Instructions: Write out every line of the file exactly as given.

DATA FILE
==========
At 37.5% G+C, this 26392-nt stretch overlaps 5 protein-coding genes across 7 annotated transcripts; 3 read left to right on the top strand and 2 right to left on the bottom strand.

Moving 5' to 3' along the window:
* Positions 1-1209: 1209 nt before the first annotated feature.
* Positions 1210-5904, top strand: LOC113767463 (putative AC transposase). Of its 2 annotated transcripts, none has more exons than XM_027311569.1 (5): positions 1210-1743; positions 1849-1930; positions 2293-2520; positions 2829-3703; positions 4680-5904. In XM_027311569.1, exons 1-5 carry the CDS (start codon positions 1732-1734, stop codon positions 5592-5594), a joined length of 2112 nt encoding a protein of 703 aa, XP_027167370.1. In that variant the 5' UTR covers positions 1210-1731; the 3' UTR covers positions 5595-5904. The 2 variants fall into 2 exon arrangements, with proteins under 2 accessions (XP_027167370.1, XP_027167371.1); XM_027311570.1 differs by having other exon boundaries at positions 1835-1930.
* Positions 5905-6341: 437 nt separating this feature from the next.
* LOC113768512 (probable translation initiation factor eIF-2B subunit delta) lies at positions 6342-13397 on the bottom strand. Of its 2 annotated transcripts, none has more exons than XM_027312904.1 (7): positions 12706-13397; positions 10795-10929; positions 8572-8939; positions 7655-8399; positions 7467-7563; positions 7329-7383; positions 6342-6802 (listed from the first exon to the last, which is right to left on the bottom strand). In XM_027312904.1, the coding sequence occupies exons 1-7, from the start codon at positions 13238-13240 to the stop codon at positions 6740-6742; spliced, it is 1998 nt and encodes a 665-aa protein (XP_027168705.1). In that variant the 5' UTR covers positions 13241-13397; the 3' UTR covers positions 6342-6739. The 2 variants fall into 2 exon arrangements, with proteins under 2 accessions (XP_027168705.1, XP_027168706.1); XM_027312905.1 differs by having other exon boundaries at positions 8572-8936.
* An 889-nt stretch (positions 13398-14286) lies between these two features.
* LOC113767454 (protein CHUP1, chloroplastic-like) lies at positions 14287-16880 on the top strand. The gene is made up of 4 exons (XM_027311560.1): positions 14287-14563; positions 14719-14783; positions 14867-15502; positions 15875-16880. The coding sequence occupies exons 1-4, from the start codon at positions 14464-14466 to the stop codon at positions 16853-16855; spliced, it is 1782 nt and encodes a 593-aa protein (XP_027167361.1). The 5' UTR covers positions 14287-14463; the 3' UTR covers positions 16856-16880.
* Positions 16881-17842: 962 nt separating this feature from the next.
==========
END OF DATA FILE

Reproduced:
At 37.5% G+C, this 26392-nt stretch overlaps 5 protein-coding genes across 7 annotated transcripts; 3 read left to right on the top strand and 2 right to left on the bottom strand.

Moving 5' to 3' along the window:
* Positions 1-1209: 1209 nt before the first annotated feature.
* Positions 1210-5904, top strand: LOC113767463 (putative AC transposase). Of its 2 annotated transcripts, none has more exons than XM_027311569.1 (5): positions 1210-1743; positions 1849-1930; positions 2293-2520; positions 2829-3703; positions 4680-5904. In XM_027311569.1, exons 1-5 carry the CDS (start codon positions 1732-1734, stop codon positions 5592-5594), a joined length of 2112 nt encoding a protein of 703 aa, XP_027167370.1. In that variant the 5' UTR covers positions 1210-1731; the 3' UTR covers positions 5595-5904. The 2 variants fall into 2 exon arrangements, with proteins under 2 accessions (XP_027167370.1, XP_027167371.1); XM_027311570.1 differs by having other exon boundaries at positions 1835-1930.
* Positions 5905-6341: 437 nt separating this feature from the next.
* LOC113768512 (probable translation initiation factor eIF-2B subunit delta) lies at positions 6342-13397 on the bottom strand. Of its 2 annotated transcripts, none has more exons than XM_027312904.1 (7): positions 12706-13397; positions 10795-10929; positions 8572-8939; positions 7655-8399; positions 7467-7563; positions 7329-7383; positions 6342-6802 (listed from the first exon to the last, which is right to left on the bottom strand). In XM_027312904.1, the coding sequence occupies exons 1-7, from the start codon at positions 13238-13240 to the stop codon at positions 6740-6742; spliced, it is 1998 nt and encodes a 665-aa protein (XP_027168705.1). In that variant the 5' UTR covers positions 13241-13397; the 3' UTR covers positions 6342-6739. The 2 variants fall into 2 exon arrangements, with proteins under 2 accessions (XP_027168705.1, XP_027168706.1); XM_027312905.1 differs by having other exon boundaries at positions 8572-8936.
* An 889-nt stretch (positions 13398-14286) lies between these two features.
* LOC113767454 (protein CHUP1, chloroplastic-like) lies at positions 14287-16880 on the top strand. The gene is made up of 4 exons (XM_027311560.1): positions 14287-14563; positions 14719-14783; positions 14867-15502; positions 15875-16880. The coding sequence occupies exons 1-4, from the start codon at positions 14464-14466 to the stop codon at positions 16853-16855; spliced, it is 1782 nt and encodes a 593-aa protein (XP_027167361.1). The 5' UTR covers positions 14287-14463; the 3' UTR covers positions 16856-16880.
* Positions 16881-17842: 962 nt separating this feature from the next.